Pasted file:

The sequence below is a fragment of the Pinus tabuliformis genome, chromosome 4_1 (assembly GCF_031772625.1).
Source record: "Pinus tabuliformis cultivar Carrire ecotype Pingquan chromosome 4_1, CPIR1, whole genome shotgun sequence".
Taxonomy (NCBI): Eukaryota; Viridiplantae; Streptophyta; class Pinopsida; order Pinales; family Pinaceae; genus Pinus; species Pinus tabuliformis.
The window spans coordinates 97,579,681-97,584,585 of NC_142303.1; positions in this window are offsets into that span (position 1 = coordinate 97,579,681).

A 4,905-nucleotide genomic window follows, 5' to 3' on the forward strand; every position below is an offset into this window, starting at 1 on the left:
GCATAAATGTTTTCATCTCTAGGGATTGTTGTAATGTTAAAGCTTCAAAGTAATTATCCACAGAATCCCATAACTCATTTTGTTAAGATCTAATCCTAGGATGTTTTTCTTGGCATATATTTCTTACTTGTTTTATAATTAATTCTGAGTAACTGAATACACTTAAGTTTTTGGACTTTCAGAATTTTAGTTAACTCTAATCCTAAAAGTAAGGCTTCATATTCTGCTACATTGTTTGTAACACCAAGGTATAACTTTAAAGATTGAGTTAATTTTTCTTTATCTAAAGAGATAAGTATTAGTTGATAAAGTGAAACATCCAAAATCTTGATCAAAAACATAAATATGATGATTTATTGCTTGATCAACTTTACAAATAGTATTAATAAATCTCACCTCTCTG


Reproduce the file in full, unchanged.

The sequence below is a fragment of the Pinus tabuliformis genome, chromosome 4_1 (assembly GCF_031772625.1).
Source record: "Pinus tabuliformis cultivar Carrire ecotype Pingquan chromosome 4_1, CPIR1, whole genome shotgun sequence".
Taxonomy (NCBI): Eukaryota; Viridiplantae; Streptophyta; class Pinopsida; order Pinales; family Pinaceae; genus Pinus; species Pinus tabuliformis.
The window spans coordinates 97,579,681-97,584,585 of NC_142303.1; positions in this window are offsets into that span (position 1 = coordinate 97,579,681).

A 4,905-nucleotide genomic window follows, 5' to 3' on the forward strand; every position below is an offset into this window, starting at 1 on the left:
GCATAAATGTTTTCATCTCTAGGGATTGTTGTAATGTTAAAGCTTCAAAGTAATTATCCACAGAATCCCATAACTCATTTTGTTAAGATCTAATCCTAGGATGTTTTTCTTGGCATATATTTCTTACTTGTTTTATAATTAATTCTGAGTAACTGAATACACTTAAGTTTTTGGACTTTCAGAATTTTAGTTAACTCTAATCCTAAAAGTAAGGCTTCATATTCTGCTACATTGTTTGTAACACCAAGGTATAACTTTAAAGATTGAGTTAATTTTTCTTTATCTAAAGAGATAAGTATTAGTTGATAAAGTGAAACATCCAAAATCTTGATCAAAAACATAAATATGATGATTTATTGCTTGATCAACTTTACAAATAGTATTAATAAATCTCACCTCTCTG